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By Michael Greene
Nov. 5 — Stockholders bringing derivative claims against Delaware corporations cannot circumvent Delaware's demand futility rules by bringing their claims in another state with broader discovery rules, according to an October California Court of Appeals ruling.
According to Paul Hastings LLP, this marks the first time a California appellate court has decided whether plaintiffs filing derivative actions in California against Delaware corporations are entitled to discovery prior to establishing demand futility.
Here, the plaintiff filed a derivative action against Deckers Outdoor Corp. and shortly thereafter served a discovery request on the company.
Subsequently, a California trial court denied the discovery request because under Delaware law, plaintiffs in derivative lawsuits are not entitled to discovery until they establish a right to bring their cause of action. Accordingly, the trial court granted leave to amend the complaint so the plaintiff could plead particularized facts showing demand futility.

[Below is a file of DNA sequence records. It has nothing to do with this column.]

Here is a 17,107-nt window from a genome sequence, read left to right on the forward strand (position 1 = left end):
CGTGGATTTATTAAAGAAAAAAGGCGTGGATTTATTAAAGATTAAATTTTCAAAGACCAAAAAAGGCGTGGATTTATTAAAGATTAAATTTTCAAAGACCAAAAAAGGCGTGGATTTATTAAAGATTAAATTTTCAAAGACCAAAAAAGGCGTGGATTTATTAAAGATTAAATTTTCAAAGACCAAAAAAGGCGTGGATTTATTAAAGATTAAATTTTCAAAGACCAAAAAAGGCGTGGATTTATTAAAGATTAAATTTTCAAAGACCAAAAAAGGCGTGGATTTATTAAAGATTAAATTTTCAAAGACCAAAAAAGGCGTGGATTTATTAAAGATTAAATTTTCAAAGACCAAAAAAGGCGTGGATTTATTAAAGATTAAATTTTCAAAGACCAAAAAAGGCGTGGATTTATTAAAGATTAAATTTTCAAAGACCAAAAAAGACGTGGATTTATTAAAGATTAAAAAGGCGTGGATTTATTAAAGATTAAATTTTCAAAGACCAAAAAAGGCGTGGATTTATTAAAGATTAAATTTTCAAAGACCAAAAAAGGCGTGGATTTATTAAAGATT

The plaintiff appealed, arguing that California's broader discovery rules should apply because the issue is “purely procedural.”
The California Court of Appeals, however, rejected this argument. The court found that the issue of whether discovery can occur before demand futility is established is a matter of “substance” and not “procedure.”
“The proper purpose of discovery in a shareholder derivative action is to find out additional facts about a well-pleaded claim, not to find out whether such a claim exists,” the court opined.
Accordingly, the court held that the plaintiff must comply with the “particularized pleading requirements” of Delaware law without the assistance of discovery.
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The opinion is available at http://www.bloomberglaw.com/public/document/JONES_v_MARTINEZ_2d_Civil_No_B249146_2014_BL_276079_Cal_App_2d_Di.
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